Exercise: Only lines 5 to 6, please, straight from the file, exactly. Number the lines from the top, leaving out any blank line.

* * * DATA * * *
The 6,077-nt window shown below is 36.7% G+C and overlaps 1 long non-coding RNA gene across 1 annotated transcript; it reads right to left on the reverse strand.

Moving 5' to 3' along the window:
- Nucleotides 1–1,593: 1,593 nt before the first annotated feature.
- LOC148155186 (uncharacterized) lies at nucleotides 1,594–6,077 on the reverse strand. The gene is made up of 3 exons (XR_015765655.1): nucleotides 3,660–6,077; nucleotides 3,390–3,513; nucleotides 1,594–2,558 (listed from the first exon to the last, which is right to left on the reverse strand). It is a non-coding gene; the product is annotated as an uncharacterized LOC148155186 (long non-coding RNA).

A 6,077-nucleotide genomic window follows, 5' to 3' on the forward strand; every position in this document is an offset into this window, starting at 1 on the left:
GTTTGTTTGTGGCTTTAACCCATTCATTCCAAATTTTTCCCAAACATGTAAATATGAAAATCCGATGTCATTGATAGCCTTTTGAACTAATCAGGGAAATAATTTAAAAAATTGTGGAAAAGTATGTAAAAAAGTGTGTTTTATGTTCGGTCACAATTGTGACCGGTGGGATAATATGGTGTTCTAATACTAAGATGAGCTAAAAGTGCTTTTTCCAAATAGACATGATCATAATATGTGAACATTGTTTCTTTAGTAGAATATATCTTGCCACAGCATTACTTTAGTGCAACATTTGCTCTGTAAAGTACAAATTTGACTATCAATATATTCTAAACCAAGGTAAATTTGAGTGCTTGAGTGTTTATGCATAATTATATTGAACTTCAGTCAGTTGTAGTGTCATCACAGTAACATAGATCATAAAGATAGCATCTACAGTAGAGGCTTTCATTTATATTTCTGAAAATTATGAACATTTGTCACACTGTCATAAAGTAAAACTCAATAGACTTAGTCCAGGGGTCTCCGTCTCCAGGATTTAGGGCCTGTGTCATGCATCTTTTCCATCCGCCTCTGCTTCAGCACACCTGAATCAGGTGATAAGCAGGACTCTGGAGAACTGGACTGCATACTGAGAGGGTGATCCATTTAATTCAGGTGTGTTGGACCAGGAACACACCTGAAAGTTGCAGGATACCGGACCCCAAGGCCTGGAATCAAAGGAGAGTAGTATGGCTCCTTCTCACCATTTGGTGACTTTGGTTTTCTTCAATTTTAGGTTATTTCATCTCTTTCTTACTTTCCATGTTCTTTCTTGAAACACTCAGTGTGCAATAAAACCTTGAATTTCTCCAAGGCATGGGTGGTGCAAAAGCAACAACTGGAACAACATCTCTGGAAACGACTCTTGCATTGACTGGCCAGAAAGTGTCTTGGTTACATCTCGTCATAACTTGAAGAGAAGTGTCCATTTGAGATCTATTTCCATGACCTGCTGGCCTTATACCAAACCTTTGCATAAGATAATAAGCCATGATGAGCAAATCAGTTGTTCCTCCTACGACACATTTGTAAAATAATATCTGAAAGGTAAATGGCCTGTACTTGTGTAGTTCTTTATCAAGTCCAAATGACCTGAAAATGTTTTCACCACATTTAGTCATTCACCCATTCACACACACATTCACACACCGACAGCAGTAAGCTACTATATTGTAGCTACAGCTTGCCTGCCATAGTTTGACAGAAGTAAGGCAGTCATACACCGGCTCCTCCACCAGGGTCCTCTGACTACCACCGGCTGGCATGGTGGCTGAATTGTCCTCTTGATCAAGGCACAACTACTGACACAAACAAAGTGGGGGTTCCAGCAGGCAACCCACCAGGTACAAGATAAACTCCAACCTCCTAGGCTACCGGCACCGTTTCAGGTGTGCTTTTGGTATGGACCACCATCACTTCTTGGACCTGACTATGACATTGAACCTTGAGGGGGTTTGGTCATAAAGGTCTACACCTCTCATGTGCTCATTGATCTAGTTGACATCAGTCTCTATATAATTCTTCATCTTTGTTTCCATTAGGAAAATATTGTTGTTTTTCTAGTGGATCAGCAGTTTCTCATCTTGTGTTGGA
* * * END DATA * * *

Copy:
A 6,077-nucleotide genomic window follows, 5' to 3' on the forward strand; every position in this document is an offset into this window, starting at 1 on the left:
GTTTGTTTGTGGCTTTAACCCATTCATTCCAAATTTTTCCCAAACATGTAAATATGAAAATCCGATGTCATTGATAGCCTTTTGAACTAATCAGGGAAATAATTTAAAAAATTGTGGAAAAGTATGTAAAAAAGTGTGTTTTATGTTCGGTCACAATTGTGACCGGTGGGATAATATGGTGTTCTAATACTAAGATGAGCTAAAAGTGCTTTTTCCAAATAGACATGATCATAATATGTGAACATTGTTTCTTTAGTAGAATATATCTTGCCACAGCATTACTTTAGTGCAACATTTGCTCTGTAAAGTACAAATTTGACTATCAATATATTCTAAACCAAGGTAAATTTGAGTGCTTGAGTGTTTATGCATAATTATATTGAACTTCAGTCAGTTGTAGTGTCATCACAGTAACATAGATCATAAAGATAGCATCTACAGTAGAGGCTTTCATTTATATTTCTGAAAATTATGAACATTTGTCACACTGTCATAAAGTAAAACTCAATAGACTTAGTCCAGGGGTCTCCGTCTCCAGGATTTAGGGCCTGTGTCATGCATCTTTTCCATCCGCCTCTGCTTCAGCACACCTGAATCAGGTGATAAGCAGGACTCTGGAGAACTGGACTGCATACTGAGAGGGTGATCCATTTAATTCAGGTGTGTTGGACCAGGAACACACCTGAAAGTTGCAGGATACCGGACCCCAAGGCCTGGAATCAAAGGAGAGTAGTATGGCTCCTTCTCACCATTTGGTGACTTTGGTTTTCTTCAATTTTAGGTTATTTCATCTCTTTCTTACTTTCCATGTTCTTTCTTGAAACACTCAGTGTGCAATAAAACCTTGAATTTCTCCAAGGCATGGGTGGTGCAAAAGCAACAACTGGAACAACATCTCTGGAAACGACTCTTGCATTGACTGGCCAGAAAGTGTCTTGGTTACATCTCGTCATAACTTGAAGAGAAGTGTCCATTTGAGATCTATTTCCATGACCTGCTGGCCTTATACCAAACCTTTGCATAAGATAATAAGCCATGATGAGCAAATCAGTTGTTCCTCCTACGACACATTTGTAAAATAATATCTGAAAGGTAAATGGCCTGTACTTGTGTAGTTCTTTATCAAGTCCAAATGACCTGAAAATGTTTTCACCACATTTAGTCATTCACCCATTCACACACACATTCACACACCGACAGCAGTAAGCTACTATATTGTAGCTACAGCTTGCCTGCCATAGTTTGACAGAAGTAAGGCAGTCATACACCGGCTCCTCCACCAGGGTCCTCTGACTACCACCGGCTGGCATGGTGGCTGAATTGTCCTCTTGATCAAGGCACAACTACTGACACAAACAAAGTGGGGGTTCCAGCAGGCAACCCACCAGGTACAAGATAAACTCCAACCTCCTAGGCTACCGGCACCGTTTCAGGTGTGCTTTTGGTATGGACCACCATCACTTCTTGGACCTGACTATGACATTGAACCTTGAGGGGGTTTGGTCATAAAGGTCTACACCTCTCATGTGCTCATTGATCTAGTTGACATCAGTCTCTATATAATTCTTCATCTTTGTTTCCATTAGGAAAATATTGTTGTTTTTCTAGTGGATCAGCAGTTTCTCATCTTGTGTTGGA